Tensions soar in Thailand after dozens of protesters are wounded in bomb attack

A man injured by an explosion is carried away from the blast after an explosive device went off during a protest march wounding more than 20 people on January 17, 2014 in Bangkok, Thailand.

A bomb attack wounded dozens of people at an opposition protest march in Thailand's capital on Friday, sending tensions soaring following weeks of mass rallies aimed at overthrowing the government.

The kingdom has been periodically rocked by political bloodshed since former prime minister Thaksin Shinawatra was overthrown by royalist generals in a coup seven years ago.

His sister, Prime Minister Yingluck Shinawatra, has faced more than two months of street demonstrations aimed at forcing her government from office and installing an unelected "people's council."

The authorities and demonstrators both blamed each other for the blast, which was apparently caused by a grenade-type device thrown from a nearby building.

The anti-government movement said the explosion happened shortly before rally leader Suthep Thaugsuban was due to pass by.

"The bomb went off about 30 metres (100 feet) from Suthep," protest spokesman Akanat Promphan told AFP. "Then his bodyguards escorted him back to a rally stage."

Television footage showed several people lying on the ground as ambulances rushed away the wounded. Protesters were seen searching nearby buildings for the attackers.

The city's Erawan emergency centre said 36 people were hurt, including one who was undergoing an emergency operation.

Eight people have been killed and hundreds wounded in street violence since the protests began.

Yingluck's supporters fear the violence is aimed at provoking another military or judicial coup to remove her from power.

Demonstrators, backed by the country's royalist establishment, have occupied major intersections in the capital since Monday in what they have dubbed the "Bangkok shutdown".

There have been a series of night-time drive-by shootings at rally sites and grenade attacks on the houses of opposition politicians that both the demonstrators and the government have blamed on each other.

The latest blast raised the attacks to "a new level" as it happened in broad daylight and was "apparently intended to cause significant casualties", said Anthony Davis, a Thailand-based security analyst at IHS-Jane's.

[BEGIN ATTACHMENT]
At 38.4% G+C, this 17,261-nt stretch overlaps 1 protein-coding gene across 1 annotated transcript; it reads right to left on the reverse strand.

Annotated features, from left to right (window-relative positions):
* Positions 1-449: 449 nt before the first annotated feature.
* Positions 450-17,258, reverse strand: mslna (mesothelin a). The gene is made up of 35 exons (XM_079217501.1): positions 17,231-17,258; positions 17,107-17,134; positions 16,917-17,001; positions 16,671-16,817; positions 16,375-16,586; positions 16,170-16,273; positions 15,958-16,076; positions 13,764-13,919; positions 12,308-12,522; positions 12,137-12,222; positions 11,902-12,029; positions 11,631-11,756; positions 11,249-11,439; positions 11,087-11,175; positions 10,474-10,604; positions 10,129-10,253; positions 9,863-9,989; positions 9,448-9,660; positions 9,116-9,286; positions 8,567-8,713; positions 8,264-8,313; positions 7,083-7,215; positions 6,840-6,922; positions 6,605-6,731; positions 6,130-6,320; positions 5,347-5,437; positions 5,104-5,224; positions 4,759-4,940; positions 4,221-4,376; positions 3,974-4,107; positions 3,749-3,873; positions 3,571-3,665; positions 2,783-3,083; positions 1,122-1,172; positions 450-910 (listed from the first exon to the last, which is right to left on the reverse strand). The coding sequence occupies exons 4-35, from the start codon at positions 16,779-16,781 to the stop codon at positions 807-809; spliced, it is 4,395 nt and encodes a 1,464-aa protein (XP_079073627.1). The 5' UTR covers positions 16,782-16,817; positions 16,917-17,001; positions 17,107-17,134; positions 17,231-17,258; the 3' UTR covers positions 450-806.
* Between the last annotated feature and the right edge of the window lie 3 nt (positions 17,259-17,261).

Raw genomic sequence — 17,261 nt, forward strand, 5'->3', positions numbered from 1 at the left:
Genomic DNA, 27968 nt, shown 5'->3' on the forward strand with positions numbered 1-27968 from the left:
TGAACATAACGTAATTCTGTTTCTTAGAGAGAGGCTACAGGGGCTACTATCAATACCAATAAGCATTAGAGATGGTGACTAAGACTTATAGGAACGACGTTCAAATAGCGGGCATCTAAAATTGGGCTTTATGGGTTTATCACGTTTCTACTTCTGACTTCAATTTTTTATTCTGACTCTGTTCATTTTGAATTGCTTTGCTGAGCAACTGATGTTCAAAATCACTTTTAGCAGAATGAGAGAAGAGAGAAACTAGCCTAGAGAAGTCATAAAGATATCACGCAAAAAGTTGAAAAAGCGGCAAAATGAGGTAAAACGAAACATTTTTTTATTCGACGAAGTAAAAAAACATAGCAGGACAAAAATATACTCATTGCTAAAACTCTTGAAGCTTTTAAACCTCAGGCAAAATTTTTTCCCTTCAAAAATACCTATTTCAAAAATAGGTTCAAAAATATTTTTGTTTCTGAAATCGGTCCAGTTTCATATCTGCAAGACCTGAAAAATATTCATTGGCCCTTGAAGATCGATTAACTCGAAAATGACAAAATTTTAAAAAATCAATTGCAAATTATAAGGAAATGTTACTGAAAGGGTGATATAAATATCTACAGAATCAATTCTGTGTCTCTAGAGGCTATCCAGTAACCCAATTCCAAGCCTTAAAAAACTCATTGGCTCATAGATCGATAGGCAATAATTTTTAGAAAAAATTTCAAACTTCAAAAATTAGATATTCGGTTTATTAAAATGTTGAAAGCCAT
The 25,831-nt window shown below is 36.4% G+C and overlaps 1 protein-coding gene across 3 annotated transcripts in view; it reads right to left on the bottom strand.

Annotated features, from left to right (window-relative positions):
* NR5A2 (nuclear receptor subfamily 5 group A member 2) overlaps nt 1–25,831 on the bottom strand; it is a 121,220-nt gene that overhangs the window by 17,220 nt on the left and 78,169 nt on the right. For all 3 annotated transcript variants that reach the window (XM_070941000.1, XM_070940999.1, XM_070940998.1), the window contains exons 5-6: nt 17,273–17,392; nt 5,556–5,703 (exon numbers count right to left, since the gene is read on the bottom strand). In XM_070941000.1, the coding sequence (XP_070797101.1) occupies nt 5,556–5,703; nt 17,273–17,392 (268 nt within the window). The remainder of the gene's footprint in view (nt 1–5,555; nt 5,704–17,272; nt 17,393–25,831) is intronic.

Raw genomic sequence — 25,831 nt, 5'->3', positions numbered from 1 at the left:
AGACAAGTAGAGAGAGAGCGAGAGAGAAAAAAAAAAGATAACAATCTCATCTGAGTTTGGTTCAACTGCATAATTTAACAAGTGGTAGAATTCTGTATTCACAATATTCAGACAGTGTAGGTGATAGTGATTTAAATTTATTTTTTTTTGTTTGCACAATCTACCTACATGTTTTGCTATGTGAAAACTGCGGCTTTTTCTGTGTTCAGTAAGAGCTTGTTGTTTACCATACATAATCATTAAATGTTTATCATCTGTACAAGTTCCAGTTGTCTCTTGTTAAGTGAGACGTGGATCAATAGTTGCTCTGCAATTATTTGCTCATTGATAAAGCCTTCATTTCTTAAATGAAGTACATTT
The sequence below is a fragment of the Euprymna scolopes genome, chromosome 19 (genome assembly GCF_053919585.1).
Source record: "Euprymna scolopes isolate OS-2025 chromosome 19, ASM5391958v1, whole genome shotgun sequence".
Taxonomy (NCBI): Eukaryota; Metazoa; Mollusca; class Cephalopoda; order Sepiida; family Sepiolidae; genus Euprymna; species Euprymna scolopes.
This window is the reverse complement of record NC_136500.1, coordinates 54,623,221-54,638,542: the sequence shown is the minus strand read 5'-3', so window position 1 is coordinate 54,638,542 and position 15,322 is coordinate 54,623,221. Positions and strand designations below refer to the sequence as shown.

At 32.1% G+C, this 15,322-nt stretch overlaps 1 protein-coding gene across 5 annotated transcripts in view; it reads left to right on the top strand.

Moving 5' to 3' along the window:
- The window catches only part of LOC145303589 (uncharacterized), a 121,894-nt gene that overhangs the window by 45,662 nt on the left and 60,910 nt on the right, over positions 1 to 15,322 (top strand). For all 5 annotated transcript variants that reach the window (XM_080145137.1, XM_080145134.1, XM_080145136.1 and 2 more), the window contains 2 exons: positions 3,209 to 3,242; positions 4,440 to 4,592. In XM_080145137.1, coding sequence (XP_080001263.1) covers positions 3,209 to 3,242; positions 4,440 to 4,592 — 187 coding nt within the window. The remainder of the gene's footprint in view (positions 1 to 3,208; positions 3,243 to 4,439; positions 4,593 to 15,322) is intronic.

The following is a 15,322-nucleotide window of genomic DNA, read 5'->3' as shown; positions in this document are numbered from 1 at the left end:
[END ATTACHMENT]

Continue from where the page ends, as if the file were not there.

'Extremists flourishing'

"This a political situation in which extremists on both sides can flourish and it is not inconceivable that this could have been done by people who want to fan public anger at the government and reignite the whole protest movement," he told AFP, noting that turnout had fallen in recent days.

He was sceptical that the perpetrators hoped to unleash another military coup with Friday's blast alone.

"It's going to take more than this to have tanks rolling down the streets. My assessment is you would have to have bombs like this going off twice a day, a lot of blood on the streets and probably crowds clashing with each other before the army comes in and says game over."

The protests were triggered by a failed amnesty bill that could have allowed Thaksin to return without going to jail for a past corruption conviction.

The demonstrators accuse the billionaire telecoms tycoon-turned-politician of controlling his sister's government from his base in Dubai.

Thaksin has strong electoral support in northern Thailand, but he is reviled by many southerners, Bangkok's middle class and members of the royalist establishment.

Yingluck has called an election for February 2 in an effort to defuse the deepening crisis but the main opposition Democrat Party is boycotting the polls, which they fear will only return the Shinawatra family to power.

"I think the election will be the answer," Yingluck told foreign reporters on Friday before the blast, saying that her family was "one of the victims".

"We just do our job. So that is why (an) election will be the only way to clear out our family," she said.

The government has urged police to detain rally leader Suthep, who faces an insurrection charge -- in theory punishable by death -- in connection with the protests.

Yingluck is also facing several legal moves which experts say could potentially bring down her government.

On Thursday the National Anti-Corruption Commission launched an investigation into possible negligence of duty by Yingluck in connection with a controversial subsidy scheme for rice farmers.